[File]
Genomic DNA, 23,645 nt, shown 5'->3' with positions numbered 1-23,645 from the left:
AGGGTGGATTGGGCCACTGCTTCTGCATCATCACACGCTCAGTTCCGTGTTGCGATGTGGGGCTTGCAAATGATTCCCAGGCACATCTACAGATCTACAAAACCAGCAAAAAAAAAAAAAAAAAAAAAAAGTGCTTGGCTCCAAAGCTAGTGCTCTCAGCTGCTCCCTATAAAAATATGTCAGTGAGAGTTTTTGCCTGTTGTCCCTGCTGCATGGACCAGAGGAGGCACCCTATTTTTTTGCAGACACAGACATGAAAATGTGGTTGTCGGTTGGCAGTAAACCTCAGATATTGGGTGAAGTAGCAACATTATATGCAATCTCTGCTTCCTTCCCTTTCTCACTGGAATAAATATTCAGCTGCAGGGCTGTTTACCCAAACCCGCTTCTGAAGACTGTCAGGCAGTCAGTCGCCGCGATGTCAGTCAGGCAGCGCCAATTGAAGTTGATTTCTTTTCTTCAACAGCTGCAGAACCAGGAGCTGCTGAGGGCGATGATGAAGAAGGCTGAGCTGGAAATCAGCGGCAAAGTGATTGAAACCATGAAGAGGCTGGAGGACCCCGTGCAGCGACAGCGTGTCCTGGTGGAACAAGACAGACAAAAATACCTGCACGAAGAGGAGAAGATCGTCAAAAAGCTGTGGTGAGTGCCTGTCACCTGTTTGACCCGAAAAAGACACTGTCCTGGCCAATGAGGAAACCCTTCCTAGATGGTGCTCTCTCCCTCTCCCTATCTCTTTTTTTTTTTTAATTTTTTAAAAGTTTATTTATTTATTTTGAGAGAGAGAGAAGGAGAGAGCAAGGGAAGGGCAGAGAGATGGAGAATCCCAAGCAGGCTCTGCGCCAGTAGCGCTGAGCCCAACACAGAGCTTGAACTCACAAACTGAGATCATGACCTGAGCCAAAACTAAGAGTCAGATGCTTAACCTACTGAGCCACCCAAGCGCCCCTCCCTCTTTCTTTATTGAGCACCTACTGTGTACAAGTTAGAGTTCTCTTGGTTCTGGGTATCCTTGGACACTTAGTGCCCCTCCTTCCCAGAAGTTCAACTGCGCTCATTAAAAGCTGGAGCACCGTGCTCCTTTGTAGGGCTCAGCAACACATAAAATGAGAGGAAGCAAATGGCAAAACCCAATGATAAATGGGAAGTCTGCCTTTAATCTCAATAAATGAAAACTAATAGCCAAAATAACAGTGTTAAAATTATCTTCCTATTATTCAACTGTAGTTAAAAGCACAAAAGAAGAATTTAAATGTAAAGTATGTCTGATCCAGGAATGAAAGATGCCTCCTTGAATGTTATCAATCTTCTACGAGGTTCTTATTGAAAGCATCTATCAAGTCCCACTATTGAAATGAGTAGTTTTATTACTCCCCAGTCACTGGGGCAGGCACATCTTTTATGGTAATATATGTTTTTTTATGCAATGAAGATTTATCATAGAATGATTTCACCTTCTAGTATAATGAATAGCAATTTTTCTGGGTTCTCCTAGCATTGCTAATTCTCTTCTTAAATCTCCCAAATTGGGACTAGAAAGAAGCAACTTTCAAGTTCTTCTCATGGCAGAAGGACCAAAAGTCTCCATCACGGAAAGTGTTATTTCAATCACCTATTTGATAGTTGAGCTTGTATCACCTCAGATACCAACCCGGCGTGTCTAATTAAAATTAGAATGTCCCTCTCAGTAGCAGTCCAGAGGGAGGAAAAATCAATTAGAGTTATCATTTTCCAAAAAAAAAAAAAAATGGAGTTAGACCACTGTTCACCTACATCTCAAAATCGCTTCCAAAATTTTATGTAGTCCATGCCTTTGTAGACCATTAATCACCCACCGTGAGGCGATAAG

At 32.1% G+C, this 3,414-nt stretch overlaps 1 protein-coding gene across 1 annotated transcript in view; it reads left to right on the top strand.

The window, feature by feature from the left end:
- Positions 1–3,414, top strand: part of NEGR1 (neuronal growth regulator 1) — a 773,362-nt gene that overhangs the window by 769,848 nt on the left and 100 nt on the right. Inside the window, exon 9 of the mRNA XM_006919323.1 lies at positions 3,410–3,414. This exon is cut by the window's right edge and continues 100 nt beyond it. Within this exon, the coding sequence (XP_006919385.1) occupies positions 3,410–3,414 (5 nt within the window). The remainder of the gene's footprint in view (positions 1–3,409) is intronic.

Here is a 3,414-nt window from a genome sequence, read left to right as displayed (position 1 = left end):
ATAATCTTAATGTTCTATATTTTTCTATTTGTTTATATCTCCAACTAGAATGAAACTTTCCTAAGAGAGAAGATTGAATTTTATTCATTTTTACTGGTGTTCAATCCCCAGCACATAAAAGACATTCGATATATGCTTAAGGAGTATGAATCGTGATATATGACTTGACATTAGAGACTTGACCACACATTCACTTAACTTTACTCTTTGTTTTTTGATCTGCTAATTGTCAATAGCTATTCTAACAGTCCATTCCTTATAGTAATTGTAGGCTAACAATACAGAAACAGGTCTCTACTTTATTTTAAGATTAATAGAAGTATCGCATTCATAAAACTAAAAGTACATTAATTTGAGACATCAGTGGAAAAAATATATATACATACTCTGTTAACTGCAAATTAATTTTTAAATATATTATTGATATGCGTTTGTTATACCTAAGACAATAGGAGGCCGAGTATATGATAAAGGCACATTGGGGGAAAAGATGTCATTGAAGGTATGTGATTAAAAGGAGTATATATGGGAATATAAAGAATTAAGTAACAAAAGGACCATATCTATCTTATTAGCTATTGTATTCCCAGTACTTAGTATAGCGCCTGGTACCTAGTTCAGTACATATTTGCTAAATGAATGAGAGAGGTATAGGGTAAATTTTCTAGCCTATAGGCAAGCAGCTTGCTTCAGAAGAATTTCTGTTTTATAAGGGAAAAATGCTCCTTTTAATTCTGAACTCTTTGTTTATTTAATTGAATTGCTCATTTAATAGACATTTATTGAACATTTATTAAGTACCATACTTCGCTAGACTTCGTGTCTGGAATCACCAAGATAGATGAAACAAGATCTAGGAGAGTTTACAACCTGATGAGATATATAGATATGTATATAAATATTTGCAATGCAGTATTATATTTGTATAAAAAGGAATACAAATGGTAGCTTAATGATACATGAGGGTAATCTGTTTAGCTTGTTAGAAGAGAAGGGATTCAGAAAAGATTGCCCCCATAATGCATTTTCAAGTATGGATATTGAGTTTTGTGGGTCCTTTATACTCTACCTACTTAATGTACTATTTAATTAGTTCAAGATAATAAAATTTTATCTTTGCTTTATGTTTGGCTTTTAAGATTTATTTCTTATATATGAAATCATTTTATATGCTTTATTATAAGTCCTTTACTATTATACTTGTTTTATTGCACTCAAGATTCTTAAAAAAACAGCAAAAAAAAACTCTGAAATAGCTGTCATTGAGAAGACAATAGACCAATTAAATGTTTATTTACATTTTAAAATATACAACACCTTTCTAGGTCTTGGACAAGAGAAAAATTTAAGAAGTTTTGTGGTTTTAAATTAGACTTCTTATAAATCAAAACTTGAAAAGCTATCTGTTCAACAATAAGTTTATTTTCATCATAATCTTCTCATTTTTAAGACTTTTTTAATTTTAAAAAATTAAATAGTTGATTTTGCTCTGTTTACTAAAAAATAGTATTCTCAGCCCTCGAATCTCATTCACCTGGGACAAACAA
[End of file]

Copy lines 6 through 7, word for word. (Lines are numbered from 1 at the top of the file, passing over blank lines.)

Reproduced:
Here is a 3,414-nt window from a genome sequence, read left to right as displayed (position 1 = left end):
ATAATCTTAATGTTCTATATTTTTCTATTTGTTTATATCTCCAACTAGAATGAAACTTTCCTAAGAGAGAAGATTGAATTTTATTCATTTTTACTGGTGTTCAATCCCCAGCACATAAAAGACATTCGATATATGCTTAAGGAGTATGAATCGTGATATATGACTTGACATTAGAGACTTGACCACACATTCACTTAACTTTACTCTTTGTTTTTTGATCTGCTAATTGTCAATAGCTATTCTAACAGTCCATTCCTTATAGTAATTGTAGGCTAACAATACAGAAACAGGTCTCTACTTTATTTTAAGATTAATAGAAGTATCGCATTCATAAAACTAAAAGTACATTAATTTGAGACATCAGTGGAAAAAATATATATACATACTCTGTTAACTGCAAATTAATTTTTAAATATATTATTGATATGCGTTTGTTATACCTAAGACAATAGGAGGCCGAGTATATGATAAAGGCACATTGGGGGAAAAGATGTCATTGAAGGTATGTGATTAAAAGGAGTATATATGGGAATATAAAGAATTAAGTAACAAAAGGACCATATCTATCTTATTAGCTATTGTATTCCCAGTACTTAGTATAGCGCCTGGTACCTAGTTCAGTACATATTTGCTAAATGAATGAGAGAGGTATAGGGTAAATTTTCTAGCCTATAGGCAAGCAGCTTGCTTCAGAAGAATTTCTGTTTTATAAGGGAAAAATGCTCCTTTTAATTCTGAACTCTTTGTTTATTTAATTGAATTGCTCATTTAATAGACATTTATTGAACATTTATTAAGTACCATACTTCGCTAGACTTCGTGTCTGGAATCACCAAGATAGATGAAACAAGATCTAGGAGAGTTTACAACCTGATGAGATATATAGATATGTATATAAATATTTGCAATGCAGTATTATATTTGTATAAAAAGGAATACAAATGGTAGCTTAATGATACATGAGGGTAATCTGTTTAGCTTGTTAGAAGAGAAGGGATTCAGAAAAGATTGCCCCCATAATGCATTTTCAAGTATGGATATTGAGTTTTGTGGGTCCTTTATACTCTACCTACTTAATGTACTATTTAATTAGTTCAAGATAATAAAATTTTATCTTTGCTTTATGTTTGGCTTTTAAGATTTATTTCTTATATATGAAATCATTTTATATGCTTTATTATAAGTCCTTTACTATTATACTTGTTTTATTGCACTCAAGATTCTTAAAAAAACAGCAAAAAAAAACTCTGAAATAGCTGTCATTGAGAAGACAATAGACCAATTAAATGTTTATTTACATTTTAAAATATACAACACCTTTCTAGGTCTTGGACAAGAGAAAAATTTAAGAAGTTTTGTGGTTTTAAATTAGACTTCTTATAAATCAAAACTTGAAAAGCTATCTGTTCAACAATAAGTTTATTTTCATCATAATCTTCTCATTTTTAAGACTTTTTTAATTTTAAAAAATTAAATAGTTGATTTTGCTCTGTTTACTAAAAAATAGTATTCTCAGCCCTCGAATCTCATTCACCTGGGACAAACAA